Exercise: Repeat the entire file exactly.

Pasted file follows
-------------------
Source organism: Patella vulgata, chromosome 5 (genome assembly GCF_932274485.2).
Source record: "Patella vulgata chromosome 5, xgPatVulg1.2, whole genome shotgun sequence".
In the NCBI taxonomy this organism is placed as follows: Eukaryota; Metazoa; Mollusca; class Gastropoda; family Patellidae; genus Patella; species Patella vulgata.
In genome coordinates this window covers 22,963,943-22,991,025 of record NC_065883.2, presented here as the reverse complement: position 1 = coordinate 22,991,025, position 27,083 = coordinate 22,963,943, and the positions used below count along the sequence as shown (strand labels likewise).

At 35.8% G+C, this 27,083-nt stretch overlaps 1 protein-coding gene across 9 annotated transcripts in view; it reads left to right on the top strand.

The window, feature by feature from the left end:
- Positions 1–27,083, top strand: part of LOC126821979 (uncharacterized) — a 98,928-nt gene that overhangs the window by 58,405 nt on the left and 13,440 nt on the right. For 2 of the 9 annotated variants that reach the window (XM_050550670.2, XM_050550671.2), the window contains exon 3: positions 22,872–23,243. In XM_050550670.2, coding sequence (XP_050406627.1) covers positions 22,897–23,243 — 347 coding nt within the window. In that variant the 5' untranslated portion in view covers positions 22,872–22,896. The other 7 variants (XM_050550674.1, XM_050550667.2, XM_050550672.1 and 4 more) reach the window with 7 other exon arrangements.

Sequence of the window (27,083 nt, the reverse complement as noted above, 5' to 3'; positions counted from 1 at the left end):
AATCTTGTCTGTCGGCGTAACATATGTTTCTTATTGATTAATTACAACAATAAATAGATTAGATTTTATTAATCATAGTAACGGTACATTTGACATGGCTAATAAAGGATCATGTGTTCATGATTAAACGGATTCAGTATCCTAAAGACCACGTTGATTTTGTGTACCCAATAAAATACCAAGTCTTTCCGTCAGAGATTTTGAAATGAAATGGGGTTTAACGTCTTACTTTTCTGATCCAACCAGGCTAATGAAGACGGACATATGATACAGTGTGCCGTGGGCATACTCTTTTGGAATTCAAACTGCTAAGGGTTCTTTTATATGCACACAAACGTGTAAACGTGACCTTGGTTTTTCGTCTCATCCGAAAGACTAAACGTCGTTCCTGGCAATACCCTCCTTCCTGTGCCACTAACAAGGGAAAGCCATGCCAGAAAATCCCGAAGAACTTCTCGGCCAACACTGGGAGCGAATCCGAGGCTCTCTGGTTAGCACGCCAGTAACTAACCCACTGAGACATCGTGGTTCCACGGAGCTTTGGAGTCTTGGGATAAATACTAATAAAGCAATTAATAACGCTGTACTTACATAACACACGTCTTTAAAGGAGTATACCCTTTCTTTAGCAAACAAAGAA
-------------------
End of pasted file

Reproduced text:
Source organism: Patella vulgata, chromosome 5 (genome assembly GCF_932274485.2).
Source record: "Patella vulgata chromosome 5, xgPatVulg1.2, whole genome shotgun sequence".
In the NCBI taxonomy this organism is placed as follows: Eukaryota; Metazoa; Mollusca; class Gastropoda; family Patellidae; genus Patella; species Patella vulgata.
In genome coordinates this window covers 22,963,943-22,991,025 of record NC_065883.2, presented here as the reverse complement: position 1 = coordinate 22,991,025, position 27,083 = coordinate 22,963,943, and the positions used below count along the sequence as shown (strand labels likewise).

At 35.8% G+C, this 27,083-nt stretch overlaps 1 protein-coding gene across 9 annotated transcripts in view; it reads left to right on the top strand.

The window, feature by feature from the left end:
- Positions 1–27,083, top strand: part of LOC126821979 (uncharacterized) — a 98,928-nt gene that overhangs the window by 58,405 nt on the left and 13,440 nt on the right. For 2 of the 9 annotated variants that reach the window (XM_050550670.2, XM_050550671.2), the window contains exon 3: positions 22,872–23,243. In XM_050550670.2, coding sequence (XP_050406627.1) covers positions 22,897–23,243 — 347 coding nt within the window. In that variant the 5' untranslated portion in view covers positions 22,872–22,896. The other 7 variants (XM_050550674.1, XM_050550667.2, XM_050550672.1 and 4 more) reach the window with 7 other exon arrangements.

Sequence of the window (27,083 nt, the reverse complement as noted above, 5' to 3'; positions counted from 1 at the left end):
AATCTTGTCTGTCGGCGTAACATATGTTTCTTATTGATTAATTACAACAATAAATAGATTAGATTTTATTAATCATAGTAACGGTACATTTGACATGGCTAATAAAGGATCATGTGTTCATGATTAAACGGATTCAGTATCCTAAAGACCACGTTGATTTTGTGTACCCAATAAAATACCAAGTCTTTCCGTCAGAGATTTTGAAATGAAATGGGGTTTAACGTCTTACTTTTCTGATCCAACCAGGCTAATGAAGACGGACATATGATACAGTGTGCCGTGGGCATACTCTTTTGGAATTCAAACTGCTAAGGGTTCTTTTATATGCACACAAACGTGTAAACGTGACCTTGGTTTTTCGTCTCATCCGAAAGACTAAACGTCGTTCCTGGCAATACCCTCCTTCCTGTGCCACTAACAAGGGAAAGCCATGCCAGAAAATCCCGAAGAACTTCTCGGCCAACACTGGGAGCGAATCCGAGGCTCTCTGGTTAGCACGCCAGTAACTAACCCACTGAGACATCGTGGTTCCACGGAGCTTTGGAGTCTTGGGATAAATACTAATAAAGCAATTAATAACGCTGTACTTACATAACACACGTCTTTAAAGGAGTATACCCTTTCTTTAGCAAACAAAGAA